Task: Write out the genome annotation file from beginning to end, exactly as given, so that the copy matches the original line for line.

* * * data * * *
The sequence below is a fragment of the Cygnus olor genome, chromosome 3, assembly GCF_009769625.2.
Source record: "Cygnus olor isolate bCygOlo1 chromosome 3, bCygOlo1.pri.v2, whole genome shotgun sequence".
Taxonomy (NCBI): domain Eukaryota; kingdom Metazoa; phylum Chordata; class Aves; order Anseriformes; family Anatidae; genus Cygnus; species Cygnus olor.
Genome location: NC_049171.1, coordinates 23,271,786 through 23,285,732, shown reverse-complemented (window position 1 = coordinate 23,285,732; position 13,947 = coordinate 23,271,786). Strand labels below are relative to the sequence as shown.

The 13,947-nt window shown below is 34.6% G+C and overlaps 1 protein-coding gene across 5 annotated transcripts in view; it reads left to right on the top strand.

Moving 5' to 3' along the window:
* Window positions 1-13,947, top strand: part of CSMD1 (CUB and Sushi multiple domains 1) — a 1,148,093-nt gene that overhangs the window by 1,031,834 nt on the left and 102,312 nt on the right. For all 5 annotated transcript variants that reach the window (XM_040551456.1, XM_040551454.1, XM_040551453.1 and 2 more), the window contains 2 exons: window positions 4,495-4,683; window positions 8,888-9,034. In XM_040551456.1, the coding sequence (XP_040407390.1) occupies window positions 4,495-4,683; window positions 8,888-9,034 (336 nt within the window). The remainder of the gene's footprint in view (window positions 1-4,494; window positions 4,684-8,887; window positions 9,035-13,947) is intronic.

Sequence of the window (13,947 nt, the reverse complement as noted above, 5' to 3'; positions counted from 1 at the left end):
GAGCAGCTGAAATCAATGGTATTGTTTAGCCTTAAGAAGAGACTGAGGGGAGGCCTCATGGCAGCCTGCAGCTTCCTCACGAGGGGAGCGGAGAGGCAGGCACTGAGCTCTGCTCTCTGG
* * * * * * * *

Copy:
The sequence below is a fragment of the Cygnus olor genome, chromosome 3, assembly GCF_009769625.2.
Source record: "Cygnus olor isolate bCygOlo1 chromosome 3, bCygOlo1.pri.v2, whole genome shotgun sequence".
Taxonomy (NCBI): domain Eukaryota; kingdom Metazoa; phylum Chordata; class Aves; order Anseriformes; family Anatidae; genus Cygnus; species Cygnus olor.
Genome location: NC_049171.1, coordinates 23,271,786 through 23,285,732, shown reverse-complemented (window position 1 = coordinate 23,285,732; position 13,947 = coordinate 23,271,786). Strand labels below are relative to the sequence as shown.

The 13,947-nt window shown below is 34.6% G+C and overlaps 1 protein-coding gene across 5 annotated transcripts in view; it reads left to right on the top strand.

Moving 5' to 3' along the window:
* Window positions 1-13,947, top strand: part of CSMD1 (CUB and Sushi multiple domains 1) — a 1,148,093-nt gene that overhangs the window by 1,031,834 nt on the left and 102,312 nt on the right. For all 5 annotated transcript variants that reach the window (XM_040551456.1, XM_040551454.1, XM_040551453.1 and 2 more), the window contains 2 exons: window positions 4,495-4,683; window positions 8,888-9,034. In XM_040551456.1, the coding sequence (XP_040407390.1) occupies window positions 4,495-4,683; window positions 8,888-9,034 (336 nt within the window). The remainder of the gene's footprint in view (window positions 1-4,494; window positions 4,684-8,887; window positions 9,035-13,947) is intronic.

Sequence of the window (13,947 nt, the reverse complement as noted above, 5' to 3'; positions counted from 1 at the left end):
GAGCAGCTGAAATCAATGGTATTGTTTAGCCTTAAGAAGAGACTGAGGGGAGGCCTCATGGCAGCCTGCAGCTTCCTCACGAGGGGAGCGGAGAGGCAGGCACTGAGCTCTGCTCTCTGG